Conrad explains his motivation behind the BLUE Project.
Q1. How does your sport connect you the the natural environment and how does that environment continually motivate and inspire you?
A1. Sailing as a sport opened a window for me at a very young age, to a competitive world where to succeed, you need to have an intimate relationship with the natural environment. Whether it’s surfing down a crest of a 50ft wave or deciding your tactics from the clouds in the sky, it’s the element of the sport where I connect the most.
I can vividly remember at the age of 20 surfing for days on end in the Southern Ocean, sometimes lying in my bunk listening to the water rushing past the sides of the boat. It’s difficult to describe the emotion that it evokes, other than every time I look out at the ocean, the hairs still stand up on the back of my neck.
Q2. What has your sport and experiences through it, taught you about your natural environment?
A2. It was through sailing that I was drawn to study ocean science. I wanted to gain a deeper understanding of the climate and the oceans, so that I could perform at a higher level. On a micro level, understanding the weather gives you greater options on the water. At a macro level, the climate and oceans circulation maintain the delicate balance for all life on Earth.
Q3. A healthy environment is necessary for healthy sports. Through participating in your sport, have you encountered anything that has truly shocked you about the impact human activity is having on the natural environment?
A3. It has always concerned me the way we treat the ocean in two quite contradictory ways. We see the ocean as a great carpet – we can life up the corner and sweep away our rubbish – out of sight, out of mind. Or we see it as an endless treasure chest that we can take what we want from and it will, as if by magic, self-replenish and never run out. We now know that both assumptions are dangerously wrong.
Q4. If you could motivate people (on a local, national, or international level) on one particular environmental issue, what would it be?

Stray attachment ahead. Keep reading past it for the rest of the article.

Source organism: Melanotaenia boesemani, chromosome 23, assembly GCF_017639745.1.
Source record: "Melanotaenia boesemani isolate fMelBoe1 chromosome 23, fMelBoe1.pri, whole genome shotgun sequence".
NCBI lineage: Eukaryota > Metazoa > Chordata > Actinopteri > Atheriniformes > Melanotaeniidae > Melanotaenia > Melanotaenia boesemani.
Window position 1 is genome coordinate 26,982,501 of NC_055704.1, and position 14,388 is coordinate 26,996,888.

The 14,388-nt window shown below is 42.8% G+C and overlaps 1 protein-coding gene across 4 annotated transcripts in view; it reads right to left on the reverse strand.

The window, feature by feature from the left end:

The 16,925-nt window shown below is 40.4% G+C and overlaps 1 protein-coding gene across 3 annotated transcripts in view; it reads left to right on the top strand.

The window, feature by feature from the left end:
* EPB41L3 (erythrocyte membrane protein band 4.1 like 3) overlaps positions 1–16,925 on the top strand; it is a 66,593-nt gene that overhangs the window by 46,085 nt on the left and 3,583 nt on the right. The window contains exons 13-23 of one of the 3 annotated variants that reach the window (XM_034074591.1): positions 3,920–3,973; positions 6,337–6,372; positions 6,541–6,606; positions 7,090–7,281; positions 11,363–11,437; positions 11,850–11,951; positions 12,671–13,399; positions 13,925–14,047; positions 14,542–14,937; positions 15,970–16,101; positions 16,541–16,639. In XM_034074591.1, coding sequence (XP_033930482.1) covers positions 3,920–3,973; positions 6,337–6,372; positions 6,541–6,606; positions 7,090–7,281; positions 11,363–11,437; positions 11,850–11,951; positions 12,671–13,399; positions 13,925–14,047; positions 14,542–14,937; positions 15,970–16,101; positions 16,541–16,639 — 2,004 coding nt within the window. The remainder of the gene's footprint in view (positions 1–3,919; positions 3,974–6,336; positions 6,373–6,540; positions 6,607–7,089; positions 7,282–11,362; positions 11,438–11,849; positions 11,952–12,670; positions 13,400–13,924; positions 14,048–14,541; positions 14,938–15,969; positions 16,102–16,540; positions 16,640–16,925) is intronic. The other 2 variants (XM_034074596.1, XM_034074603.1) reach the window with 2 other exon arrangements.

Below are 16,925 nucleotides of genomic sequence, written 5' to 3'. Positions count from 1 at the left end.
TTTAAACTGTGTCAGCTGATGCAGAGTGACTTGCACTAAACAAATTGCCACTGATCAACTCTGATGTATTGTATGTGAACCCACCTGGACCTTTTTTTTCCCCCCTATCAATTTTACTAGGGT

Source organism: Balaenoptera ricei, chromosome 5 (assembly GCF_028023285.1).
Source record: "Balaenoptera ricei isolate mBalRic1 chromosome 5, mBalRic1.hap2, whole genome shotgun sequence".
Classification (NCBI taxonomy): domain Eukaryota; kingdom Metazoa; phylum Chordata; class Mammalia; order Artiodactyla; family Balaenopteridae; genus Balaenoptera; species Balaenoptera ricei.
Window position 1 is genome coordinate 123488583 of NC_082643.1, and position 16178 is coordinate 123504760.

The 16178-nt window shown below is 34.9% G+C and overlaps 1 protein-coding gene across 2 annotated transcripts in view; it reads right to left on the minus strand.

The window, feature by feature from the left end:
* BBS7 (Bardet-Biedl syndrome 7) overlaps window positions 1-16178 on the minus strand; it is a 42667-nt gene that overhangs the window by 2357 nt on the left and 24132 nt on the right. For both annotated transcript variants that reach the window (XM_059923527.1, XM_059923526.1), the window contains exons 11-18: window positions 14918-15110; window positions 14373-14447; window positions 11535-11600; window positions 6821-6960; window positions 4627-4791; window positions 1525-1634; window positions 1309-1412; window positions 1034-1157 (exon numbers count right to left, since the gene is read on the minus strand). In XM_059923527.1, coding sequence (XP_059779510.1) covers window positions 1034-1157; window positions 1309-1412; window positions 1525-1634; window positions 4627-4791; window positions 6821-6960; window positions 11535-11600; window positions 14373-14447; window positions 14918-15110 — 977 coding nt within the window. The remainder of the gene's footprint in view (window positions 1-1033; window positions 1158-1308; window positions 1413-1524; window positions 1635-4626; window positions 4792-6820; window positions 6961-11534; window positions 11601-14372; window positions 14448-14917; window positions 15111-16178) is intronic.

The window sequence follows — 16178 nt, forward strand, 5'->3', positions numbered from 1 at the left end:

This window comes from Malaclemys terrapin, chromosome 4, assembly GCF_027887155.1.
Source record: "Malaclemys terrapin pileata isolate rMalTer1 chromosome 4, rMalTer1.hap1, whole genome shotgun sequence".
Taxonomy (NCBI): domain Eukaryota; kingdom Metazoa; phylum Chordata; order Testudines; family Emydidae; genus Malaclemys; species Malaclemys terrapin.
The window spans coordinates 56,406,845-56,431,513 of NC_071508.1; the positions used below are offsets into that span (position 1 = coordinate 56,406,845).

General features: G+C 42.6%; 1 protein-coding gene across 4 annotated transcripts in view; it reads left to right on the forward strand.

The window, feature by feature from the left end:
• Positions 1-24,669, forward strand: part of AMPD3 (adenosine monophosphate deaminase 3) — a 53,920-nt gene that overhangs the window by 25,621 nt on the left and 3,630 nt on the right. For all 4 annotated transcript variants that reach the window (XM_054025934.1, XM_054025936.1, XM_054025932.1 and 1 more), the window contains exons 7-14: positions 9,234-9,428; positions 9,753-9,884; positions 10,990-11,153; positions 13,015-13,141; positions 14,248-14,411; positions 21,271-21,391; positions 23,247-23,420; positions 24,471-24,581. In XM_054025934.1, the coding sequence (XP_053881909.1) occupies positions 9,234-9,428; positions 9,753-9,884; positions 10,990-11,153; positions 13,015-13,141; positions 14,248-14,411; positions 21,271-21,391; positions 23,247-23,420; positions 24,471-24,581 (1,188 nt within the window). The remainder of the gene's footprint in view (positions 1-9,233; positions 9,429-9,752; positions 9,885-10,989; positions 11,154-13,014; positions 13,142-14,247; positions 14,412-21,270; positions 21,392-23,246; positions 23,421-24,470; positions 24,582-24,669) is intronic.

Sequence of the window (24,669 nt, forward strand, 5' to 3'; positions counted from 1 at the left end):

A4. I want young people to see that it is cool to care about the environment and not just for the “greeny weenies”. This is our biggest challenge.
Q5. What have you changed in your day to day living behaviours and choices, including how you go-about your sport, that makes a positive difference?
A5. The greatest change that I have made is to use my time and influence to develop creative and imaginative way’s in which we reach the widest possible audience with the message that it’s cool to care about the environment.
I try to notice the positive impacts that we are seeing across the country rather than the negative effects. I take my daughters out onto the coast as often as possible so that they learn to love the outdoors.
I use the fantastic imagery of my sport to promote the environment, including taking people out on the water who can influence others.
Q6. Why did you get involved with The BLUE Climate and Oceans Project?
A6. The BLUE Project features fantastic cool people who are using their voice to highlight the beauty of their natural environment. Sport can do many things, it can bring real change to people’s lives and the Blue Project is a place where we can reach a greater audience.
Q7. What one piece of advice would you offer to get people, specifically young people, thinking proactively about a Blue future? And what actions could they take to achieve that?
A7. Young people are influenced by role modest and their peers, so we need to find the young champions in schools who can really influence their friends. We need less doom and gloom if we are to inspire young people and we need to reach them through the channels that they know and follow. We can all become “Champions of the Environment”.